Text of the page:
Tuesday, 27 May 2014

Camping in Taiwan

It's safer for everyone if I don't drive in Taiwan, and living in Taipei we don't need a car, but this has meant that opportunities to go camping in Taiwan have been scarce. Even if a campsite is on a public transport route, hauling our stuff on and off buses isn't really feasible. This is a great shame because Taiwan is in the grip of a camping craze.

Why exactly this is my Taiwanese friend couldn't explain, but she assured me camping is more popular than ever, and last weekend she invited us to go along with her to a campsite about 1 3/4 hours' drive from Taipei, near Hsinchu.

I was curious to find out about camping Taiwanese style.


Food figures highly in the Taiwanese value system, nearly as high as education. My son learns all about the famous dishes in each town in Taiwan in his social science lessons at school. (We have to go to Alishan because the wasabi at Alishan is the best and Daddy likes wasabi, he tells me.) And eating the local dish at a destination is often the sole reason for travelling there.

We arrived at the campsite at the tail end of lunchtime. We were the last of our group to arrive - doing things in groups of families is also very common - and the kitchen area had already been set up under a huge awning. There were two or three portable stoves and more kitchen equipment than I have in my permanent kitchen at home. Lunch had been a big affair,  but we didn't miss out because dinner was a big affair too, as was breakfast the day after, and the lunch we ate before we left. Two lovely mums did most of the cooking, and my friend and I made encouraging noises and waved our hands around helpfully. A dad commented to me that he eats better when he goes camping than he does at home.

I interrupted breakfast to take a photo:

The word fangbian, which means convenient, is one is I frequently hear around Taipei. Outside the main cities life is slow and sometimes not very convenient, it has to be said (in fact, sometimes it's downright puzzling) but convenience is nevertheless an ideal to aim for, so that I think the main Taiwanese impression of travelling abroad must be how inconvenient other countries are.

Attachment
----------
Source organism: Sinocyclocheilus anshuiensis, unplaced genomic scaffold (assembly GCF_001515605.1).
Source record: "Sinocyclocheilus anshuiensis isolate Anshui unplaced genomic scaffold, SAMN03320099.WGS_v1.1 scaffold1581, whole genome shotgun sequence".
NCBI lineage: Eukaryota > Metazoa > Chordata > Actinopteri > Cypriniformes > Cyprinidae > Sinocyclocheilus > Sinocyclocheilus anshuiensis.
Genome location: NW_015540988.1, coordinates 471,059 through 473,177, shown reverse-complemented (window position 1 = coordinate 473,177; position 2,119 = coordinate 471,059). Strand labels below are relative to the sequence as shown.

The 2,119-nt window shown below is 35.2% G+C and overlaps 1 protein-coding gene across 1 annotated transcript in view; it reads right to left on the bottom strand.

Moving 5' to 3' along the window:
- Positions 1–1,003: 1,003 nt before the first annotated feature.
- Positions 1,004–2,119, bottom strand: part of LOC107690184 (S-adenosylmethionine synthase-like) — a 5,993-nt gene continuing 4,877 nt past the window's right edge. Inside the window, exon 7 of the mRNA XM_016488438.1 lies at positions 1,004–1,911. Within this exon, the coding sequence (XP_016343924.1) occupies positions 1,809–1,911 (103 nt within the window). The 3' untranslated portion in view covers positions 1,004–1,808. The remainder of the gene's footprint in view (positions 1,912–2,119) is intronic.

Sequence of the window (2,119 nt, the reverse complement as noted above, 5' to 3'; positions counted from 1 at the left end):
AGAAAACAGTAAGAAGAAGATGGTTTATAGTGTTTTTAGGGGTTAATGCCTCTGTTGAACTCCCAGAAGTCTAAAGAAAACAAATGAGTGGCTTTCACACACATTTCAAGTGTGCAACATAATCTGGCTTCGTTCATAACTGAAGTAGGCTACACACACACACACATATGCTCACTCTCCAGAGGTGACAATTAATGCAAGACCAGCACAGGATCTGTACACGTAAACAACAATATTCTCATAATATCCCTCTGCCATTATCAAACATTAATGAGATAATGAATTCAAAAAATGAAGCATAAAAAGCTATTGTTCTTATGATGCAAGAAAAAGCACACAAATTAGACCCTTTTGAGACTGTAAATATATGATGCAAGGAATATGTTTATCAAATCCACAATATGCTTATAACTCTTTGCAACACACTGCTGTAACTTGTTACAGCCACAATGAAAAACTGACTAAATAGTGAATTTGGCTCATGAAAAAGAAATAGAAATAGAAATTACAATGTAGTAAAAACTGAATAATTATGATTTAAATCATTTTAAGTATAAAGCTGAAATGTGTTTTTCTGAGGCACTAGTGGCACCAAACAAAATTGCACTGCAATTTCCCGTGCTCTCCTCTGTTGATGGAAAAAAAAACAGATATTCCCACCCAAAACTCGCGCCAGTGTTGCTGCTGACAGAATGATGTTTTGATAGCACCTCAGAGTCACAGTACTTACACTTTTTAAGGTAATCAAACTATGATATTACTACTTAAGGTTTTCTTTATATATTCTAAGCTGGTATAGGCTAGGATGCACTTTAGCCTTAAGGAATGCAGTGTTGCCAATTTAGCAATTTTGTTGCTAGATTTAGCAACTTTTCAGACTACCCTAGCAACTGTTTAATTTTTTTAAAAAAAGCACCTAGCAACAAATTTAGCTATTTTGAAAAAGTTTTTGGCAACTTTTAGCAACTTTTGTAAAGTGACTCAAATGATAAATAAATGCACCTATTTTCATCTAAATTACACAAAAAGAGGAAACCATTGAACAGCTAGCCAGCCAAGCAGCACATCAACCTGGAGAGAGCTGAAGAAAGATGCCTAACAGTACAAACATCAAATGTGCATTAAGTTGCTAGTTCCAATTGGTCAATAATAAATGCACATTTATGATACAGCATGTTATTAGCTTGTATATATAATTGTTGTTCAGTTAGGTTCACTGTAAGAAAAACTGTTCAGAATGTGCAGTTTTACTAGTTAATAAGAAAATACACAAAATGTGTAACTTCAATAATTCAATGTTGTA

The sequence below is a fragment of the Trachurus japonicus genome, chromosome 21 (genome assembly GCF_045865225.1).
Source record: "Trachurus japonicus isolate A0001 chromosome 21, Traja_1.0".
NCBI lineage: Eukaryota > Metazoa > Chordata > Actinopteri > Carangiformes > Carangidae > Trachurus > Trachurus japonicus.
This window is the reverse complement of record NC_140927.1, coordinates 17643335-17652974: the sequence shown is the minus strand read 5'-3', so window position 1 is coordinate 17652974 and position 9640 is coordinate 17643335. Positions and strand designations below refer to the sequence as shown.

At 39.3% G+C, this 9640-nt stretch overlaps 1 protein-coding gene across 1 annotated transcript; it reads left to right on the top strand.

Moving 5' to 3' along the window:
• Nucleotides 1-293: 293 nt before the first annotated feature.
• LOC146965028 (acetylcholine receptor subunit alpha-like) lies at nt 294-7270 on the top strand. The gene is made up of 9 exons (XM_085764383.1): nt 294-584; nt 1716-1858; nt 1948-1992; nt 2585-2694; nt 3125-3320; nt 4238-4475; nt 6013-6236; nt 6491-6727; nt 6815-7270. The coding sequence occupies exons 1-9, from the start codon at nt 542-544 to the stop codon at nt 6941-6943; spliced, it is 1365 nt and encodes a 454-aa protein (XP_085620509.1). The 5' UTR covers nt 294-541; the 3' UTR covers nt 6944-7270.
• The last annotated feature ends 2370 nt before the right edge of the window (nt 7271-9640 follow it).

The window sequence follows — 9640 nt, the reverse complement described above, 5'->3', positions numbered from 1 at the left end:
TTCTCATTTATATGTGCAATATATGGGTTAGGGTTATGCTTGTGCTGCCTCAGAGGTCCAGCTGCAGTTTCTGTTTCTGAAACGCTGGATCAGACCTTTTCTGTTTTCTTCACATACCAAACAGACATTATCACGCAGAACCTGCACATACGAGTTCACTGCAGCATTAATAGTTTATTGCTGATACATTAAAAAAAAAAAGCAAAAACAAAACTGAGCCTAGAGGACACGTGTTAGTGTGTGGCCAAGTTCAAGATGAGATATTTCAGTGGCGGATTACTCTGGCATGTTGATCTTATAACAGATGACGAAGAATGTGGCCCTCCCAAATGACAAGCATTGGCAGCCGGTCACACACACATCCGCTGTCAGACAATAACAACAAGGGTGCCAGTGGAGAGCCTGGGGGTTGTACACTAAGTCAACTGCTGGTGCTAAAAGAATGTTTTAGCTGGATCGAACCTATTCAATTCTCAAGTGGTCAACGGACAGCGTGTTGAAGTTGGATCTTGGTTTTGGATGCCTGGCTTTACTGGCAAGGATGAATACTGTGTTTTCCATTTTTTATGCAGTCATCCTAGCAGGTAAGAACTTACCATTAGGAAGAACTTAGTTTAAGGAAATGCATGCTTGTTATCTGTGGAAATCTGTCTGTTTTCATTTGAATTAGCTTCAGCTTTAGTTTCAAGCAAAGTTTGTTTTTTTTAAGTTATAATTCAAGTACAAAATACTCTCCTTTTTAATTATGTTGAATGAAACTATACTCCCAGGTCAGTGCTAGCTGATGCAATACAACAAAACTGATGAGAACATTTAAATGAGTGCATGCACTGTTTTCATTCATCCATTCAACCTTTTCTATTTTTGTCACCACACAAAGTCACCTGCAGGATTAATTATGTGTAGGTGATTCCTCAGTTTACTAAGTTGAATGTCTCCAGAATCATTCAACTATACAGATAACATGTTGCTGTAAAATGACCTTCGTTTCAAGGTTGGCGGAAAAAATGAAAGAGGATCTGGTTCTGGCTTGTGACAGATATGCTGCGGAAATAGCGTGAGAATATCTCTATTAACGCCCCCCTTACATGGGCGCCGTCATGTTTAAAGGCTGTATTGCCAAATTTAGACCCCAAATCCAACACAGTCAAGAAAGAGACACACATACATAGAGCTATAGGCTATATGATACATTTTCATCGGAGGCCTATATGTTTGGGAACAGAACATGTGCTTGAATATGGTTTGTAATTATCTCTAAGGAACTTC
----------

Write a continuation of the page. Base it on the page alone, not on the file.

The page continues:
The campsite we stayed at was about half an hour's drive from the closest village, which was far enough up in the mountains to make my ears pop, so I wasn't expecting much in the way of convenience. But each patch of campsite large enough for five or so tents had its own hot shower, toilet and urinal, two washing up points and electricity hookups.

Beautiful Environment

The modernity of the campsite didn't detract from the natural state of the surroundings. We were next to a mountain stream, which provided a soothing gush throughout our stay and a handy, safe play area for the children.

The terrain confined the kids to one small spot for shrimp and crab fishing, so the environmental impact was minimal.

Wildlife encroached on the campsite. When we took my tent down in the morning, we found a frog sitting on the top, and a crab scuttled away from beneath it.

The worm was slower.

Talk and Relaxation

I couldn't sit in such beautiful surroundings without exploring them, but my friends were happy to relax and chat while the children played. I snuck off for half an hour to enjoy the views.

Camping in Taiwan was an experience in understanding Taiwanese culture as well as enjoying the beautiful natural scenery. I'm grateful to my friends for inviting us.

Monday, 19 May 2014

Little Lion's Head Mountain

It's hiking weather at last. In between the rain storms, I mean.

One easily accessible mountain we hadn't managed to visit in all our time living in Taipei was Little Lion's Head Mountain. I call it Little Lion's Head because it's the smaller of two mountains of the same name, which are, even more confusingly, in the same area of Xindian. I also call it Little Lion's Head Mountain because that's what Richard Saunders calls it in his excellent Taipei Escapes volumes. But according to the Chinese on the signs, it's just Lion's Head Mountain.